CERV Retrofit: New Lungs for a 101-Year-Old Home
More often than not, we get the question from people: “The CERV is just for new homes, right? Wouldn’t it be too much work to put one in an older home?” If that was true, this would be a very short article!
The truth is your old home needs fresh air ventilation because it wasn’t designed to have it. In a house like ours, homeowners over the last century have added insulation, sealed up cracks (either purposefully or by slathering layer upon layer of paint), replaced leaky windows, etc. In a home with two adults and four small pets odors stuck around, bedrooms were musty at night, and allergies were prevalent.
This article will take you through our efforts to bring smart ventilation into a 1919 home in Central Illinois. This project was completed entirely by my dad and me (although, once the COVID-19 lockdowns started he had an excuse not to help).
And as a quick summary of how things turned out: wow. We started Build Equinox 10 years ago, and I’ve worked on development of the CERV since the beginning. I was no stranger to what it does and how it operates. But somehow it still surprised me how big of a difference it made. My wife and I sleep like babies. Our house doesn’t smell. Our allergies have been basically non-existent. My opinion is absolutely biased as someone who’s employment status is directly tied to the CERV, but my wife will always give you the cold hard truth.
And the first morning after we installed the CERV, she danced a jig in the living room.
Our home is a two story, 3-bedroom, 1.5-bathroom, 1650 square feet (along with around 700sqft of unfinished basement) single family residence. It has a central furnace (gas) and AC, but as you can see from the above graphic, there are 8 supplies and one central return (in the dining room).
Air from the second floor had to travel all the way down the stairs to make it back to the return, so during the summer time, the second floor got hot, hot, hot. I was having to crank the AC at night to keep it remotely comfortable in our bedroom. The half bath on the first floor has nothing at all, so in the winter we had to run a space heater to keep us from freezing to the toilet seat.
Using Sketchup, I mapped out how the ductwork was run throughout the house. The central furnace/ac is located in the basement. All the first-floor registers are easily accessible through the floor rafters and use 6” round rigid steel duct, while the second-floor registers all ran vertically through the walls with rectangular duct stacks (12” x 3”).
Now let’s look at how it should be. The rule of thumb is to supply fresh air to bedrooms and living spaces, and exhaust stale air from bathrooms and kitchens. The goal, then, was to convert the supplies in the kitchen and 2nd floor bathroom into returns, and then add a brand-new return for the half bath on the 1st floor. We’ll return to this in a little bit; but first the CERV is installed.
The central system for our home is in the basement. We lucked out and had a CERV-shaped space right next to it. This is a non-load bearing wall (mostly used to hold our home gym equipment), so we could take out some boards to get the CERV in.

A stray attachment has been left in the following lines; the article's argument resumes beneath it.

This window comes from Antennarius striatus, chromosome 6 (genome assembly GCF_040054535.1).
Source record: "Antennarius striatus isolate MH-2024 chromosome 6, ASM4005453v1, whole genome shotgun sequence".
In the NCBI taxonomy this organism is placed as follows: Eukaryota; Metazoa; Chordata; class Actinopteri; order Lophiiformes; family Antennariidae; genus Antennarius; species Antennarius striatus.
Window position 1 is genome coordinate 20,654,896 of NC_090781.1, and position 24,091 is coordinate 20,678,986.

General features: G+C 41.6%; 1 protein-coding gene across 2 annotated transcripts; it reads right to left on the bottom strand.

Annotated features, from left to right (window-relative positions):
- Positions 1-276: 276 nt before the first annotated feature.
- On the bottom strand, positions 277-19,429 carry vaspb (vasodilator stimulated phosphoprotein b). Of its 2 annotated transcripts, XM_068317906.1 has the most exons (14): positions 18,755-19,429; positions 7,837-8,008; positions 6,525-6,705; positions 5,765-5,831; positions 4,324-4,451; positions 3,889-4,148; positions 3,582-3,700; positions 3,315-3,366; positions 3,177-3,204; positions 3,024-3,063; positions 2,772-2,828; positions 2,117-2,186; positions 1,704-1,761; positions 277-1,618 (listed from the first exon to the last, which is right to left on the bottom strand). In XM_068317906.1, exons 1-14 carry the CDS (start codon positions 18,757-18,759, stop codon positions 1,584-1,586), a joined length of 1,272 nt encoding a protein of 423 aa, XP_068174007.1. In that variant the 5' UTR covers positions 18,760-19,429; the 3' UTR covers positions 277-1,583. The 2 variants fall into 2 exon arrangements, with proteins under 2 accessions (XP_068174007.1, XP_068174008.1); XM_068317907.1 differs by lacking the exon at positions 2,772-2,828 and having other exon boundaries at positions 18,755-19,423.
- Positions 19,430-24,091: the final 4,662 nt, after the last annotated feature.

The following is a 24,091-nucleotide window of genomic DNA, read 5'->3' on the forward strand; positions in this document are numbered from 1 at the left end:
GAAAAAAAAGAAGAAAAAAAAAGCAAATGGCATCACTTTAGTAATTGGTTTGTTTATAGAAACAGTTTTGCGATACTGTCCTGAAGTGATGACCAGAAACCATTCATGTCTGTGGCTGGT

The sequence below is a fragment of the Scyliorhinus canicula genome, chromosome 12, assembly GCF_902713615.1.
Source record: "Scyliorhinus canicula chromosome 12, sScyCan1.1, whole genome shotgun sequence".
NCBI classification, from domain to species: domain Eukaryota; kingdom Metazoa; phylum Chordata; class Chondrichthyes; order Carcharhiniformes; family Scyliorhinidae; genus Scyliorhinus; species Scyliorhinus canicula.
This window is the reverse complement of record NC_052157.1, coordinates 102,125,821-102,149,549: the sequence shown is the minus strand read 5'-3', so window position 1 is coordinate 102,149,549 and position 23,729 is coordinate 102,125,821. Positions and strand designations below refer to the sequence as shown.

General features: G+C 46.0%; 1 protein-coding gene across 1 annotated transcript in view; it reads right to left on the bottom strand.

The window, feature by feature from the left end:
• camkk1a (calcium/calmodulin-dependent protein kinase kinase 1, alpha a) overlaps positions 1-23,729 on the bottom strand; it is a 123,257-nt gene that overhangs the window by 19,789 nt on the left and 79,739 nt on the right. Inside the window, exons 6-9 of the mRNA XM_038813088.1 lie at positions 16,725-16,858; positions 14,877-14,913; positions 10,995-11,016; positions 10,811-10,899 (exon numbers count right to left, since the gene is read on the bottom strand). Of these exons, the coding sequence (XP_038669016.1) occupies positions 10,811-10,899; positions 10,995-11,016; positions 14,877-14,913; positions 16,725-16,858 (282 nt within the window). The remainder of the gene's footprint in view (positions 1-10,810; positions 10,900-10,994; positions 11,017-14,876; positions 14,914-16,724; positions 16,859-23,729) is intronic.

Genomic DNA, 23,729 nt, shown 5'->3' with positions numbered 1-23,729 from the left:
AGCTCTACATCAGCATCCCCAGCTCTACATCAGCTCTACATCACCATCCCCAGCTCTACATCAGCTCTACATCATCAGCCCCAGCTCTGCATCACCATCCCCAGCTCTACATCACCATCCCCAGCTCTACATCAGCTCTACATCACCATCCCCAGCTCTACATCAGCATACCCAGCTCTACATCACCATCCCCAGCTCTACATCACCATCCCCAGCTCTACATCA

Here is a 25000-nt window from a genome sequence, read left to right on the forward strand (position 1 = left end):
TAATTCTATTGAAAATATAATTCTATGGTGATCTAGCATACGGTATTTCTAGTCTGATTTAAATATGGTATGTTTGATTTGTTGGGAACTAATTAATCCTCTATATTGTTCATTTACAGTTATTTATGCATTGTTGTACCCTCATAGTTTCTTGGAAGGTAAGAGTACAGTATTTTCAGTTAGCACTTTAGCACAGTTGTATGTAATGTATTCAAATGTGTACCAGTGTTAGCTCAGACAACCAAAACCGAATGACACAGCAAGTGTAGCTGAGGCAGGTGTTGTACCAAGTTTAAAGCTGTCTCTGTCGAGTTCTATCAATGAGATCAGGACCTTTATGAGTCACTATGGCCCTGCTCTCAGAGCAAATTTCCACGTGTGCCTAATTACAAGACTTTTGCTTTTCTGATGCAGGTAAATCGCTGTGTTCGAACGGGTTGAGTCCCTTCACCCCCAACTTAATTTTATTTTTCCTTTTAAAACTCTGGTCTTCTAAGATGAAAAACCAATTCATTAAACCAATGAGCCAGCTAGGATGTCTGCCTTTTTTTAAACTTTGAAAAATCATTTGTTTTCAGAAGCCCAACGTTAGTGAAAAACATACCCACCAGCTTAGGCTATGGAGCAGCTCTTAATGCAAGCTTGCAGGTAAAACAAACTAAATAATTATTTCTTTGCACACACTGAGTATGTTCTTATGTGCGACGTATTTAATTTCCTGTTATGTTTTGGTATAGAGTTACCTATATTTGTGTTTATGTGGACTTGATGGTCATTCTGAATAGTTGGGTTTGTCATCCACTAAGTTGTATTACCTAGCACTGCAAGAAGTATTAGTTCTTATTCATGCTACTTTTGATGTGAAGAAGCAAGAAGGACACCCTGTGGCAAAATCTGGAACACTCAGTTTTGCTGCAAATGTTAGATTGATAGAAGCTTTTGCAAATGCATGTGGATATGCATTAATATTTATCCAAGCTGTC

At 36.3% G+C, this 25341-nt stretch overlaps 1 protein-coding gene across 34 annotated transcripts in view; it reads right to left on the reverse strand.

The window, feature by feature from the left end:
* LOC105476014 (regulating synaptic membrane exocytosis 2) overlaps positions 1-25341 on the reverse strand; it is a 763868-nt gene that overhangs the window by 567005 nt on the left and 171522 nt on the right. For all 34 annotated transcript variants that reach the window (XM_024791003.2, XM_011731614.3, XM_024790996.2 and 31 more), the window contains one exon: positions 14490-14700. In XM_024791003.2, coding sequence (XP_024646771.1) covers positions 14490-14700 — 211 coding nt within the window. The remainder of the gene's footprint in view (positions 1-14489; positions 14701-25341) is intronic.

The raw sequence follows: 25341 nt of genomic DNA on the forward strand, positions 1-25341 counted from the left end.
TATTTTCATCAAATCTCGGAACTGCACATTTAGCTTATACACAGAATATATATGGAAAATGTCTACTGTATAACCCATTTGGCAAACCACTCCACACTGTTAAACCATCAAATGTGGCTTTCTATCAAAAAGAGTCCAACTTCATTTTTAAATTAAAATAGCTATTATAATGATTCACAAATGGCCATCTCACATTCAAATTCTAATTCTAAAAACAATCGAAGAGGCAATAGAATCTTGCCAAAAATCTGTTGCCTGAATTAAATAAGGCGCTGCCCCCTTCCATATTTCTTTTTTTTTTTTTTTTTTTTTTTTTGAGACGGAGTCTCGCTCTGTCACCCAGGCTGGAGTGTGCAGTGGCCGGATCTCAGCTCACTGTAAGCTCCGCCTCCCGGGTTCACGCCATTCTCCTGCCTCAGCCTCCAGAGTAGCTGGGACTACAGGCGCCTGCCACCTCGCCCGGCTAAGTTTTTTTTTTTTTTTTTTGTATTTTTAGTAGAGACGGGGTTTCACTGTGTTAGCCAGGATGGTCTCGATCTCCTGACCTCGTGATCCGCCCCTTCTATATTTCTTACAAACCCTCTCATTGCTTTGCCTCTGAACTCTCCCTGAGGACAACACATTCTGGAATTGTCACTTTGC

Voila, a perfect fit! We spaced the CERV off the basement floor using two composite deck boards leftover from an earlier renovation, just in case of flooding.
I’m very happy with the wall vents we used for the fresh air intake and stale air exhaust. They come with a removable flapper (which should be removed), and has about a 1ft section of 6” duct on the back to go through the wall. You can find these at your local hardware store for around $20: Imperial part # 6398901
To summarize changes to the ductwork from before:
Conversion of the full bath’s supply into a return was by far the most challenging part of the process. Since this is a bathroom with a shower, it wouldn’t be a good idea to just try to remove air via the register at the floor. Instead, the existing exhaust fan would need to be connected to the duct to help force air back to the CERV. Doing so, would require a little bit of precision demolition work on the floor and dropping some rectangular duct into the wall cavity through the attic.
Our 101-year-old home has plaster and lath walls. The wall into which I needed to insert the duct into measured approximately 7” x 3”. 5” oval ducting measures around 6.5” x 3”.
The bathroom duct runs through the floorboards, but luckily by removing the baseboard trim on the wall I had enough space to get access. I designed an adapter box to allow the new wall duct to connect into the existing floor duct.
The 5” oval duct was dropped down through the wall, connected to the adapter box with sheet metal screws, and sealed with mastic. In the process I accidentally dropped a really nice flashlight down the wall cavity, so I guess it lives in the floor duct now.
In the attic the 5” oval duct transitions to 6” round. The bathroom exhaust fan outlet is 4”, then expands to 6”. To connect the two I used 6” insulated flexible duct.
Before this room was a half bath it was a back porch. A previous homeowner decided to enclose the porch, add insulation and a bathroom. Even though the space was insulated a bit there was never any airflow added to the area (not even an exhaust fan), so it would be freezing in the winter, and boiling in the summer. And also there’s that other reason for needing airflow in a bathroom...
To remedy this I needed to add a brand-new return duct to the half-bath. Once again I used oval duct (this time, 6” oval) and performed a little sheet metal magic to create a register box. The duct would travel through the basement rafters, up through some floor cabinets in the kitchen, and then into the bathroom.
My vibratory saw was put to good use during this project. In this picture, I cut a rectangular hole between the kitchen cabinet and the bathroom for the vent register. You can see on the right there are two water pipes that supply the sink in the bathroom. Unfortunately, this was the only area where I could put the register because of stud spacings in the wall.
No modifications were needed to convert the kitchen supply over to a return, just disconnecting the duct from the central system.
But wait, there’s more! Let’s add some more intelligence into this system. Wouldn’t it be swell if we could target pollutant removal for the bathrooms and kitchen? We need a system that allows us to prioritize the exhaust from the full bathroom when someone takes a shower, or exhaust air quickly out of the kitchen when Alex sears some amazing Sriracha Honey Garlic Sous Vide Pork Chops on a cast iron skillet. Well, my friends, the future is now!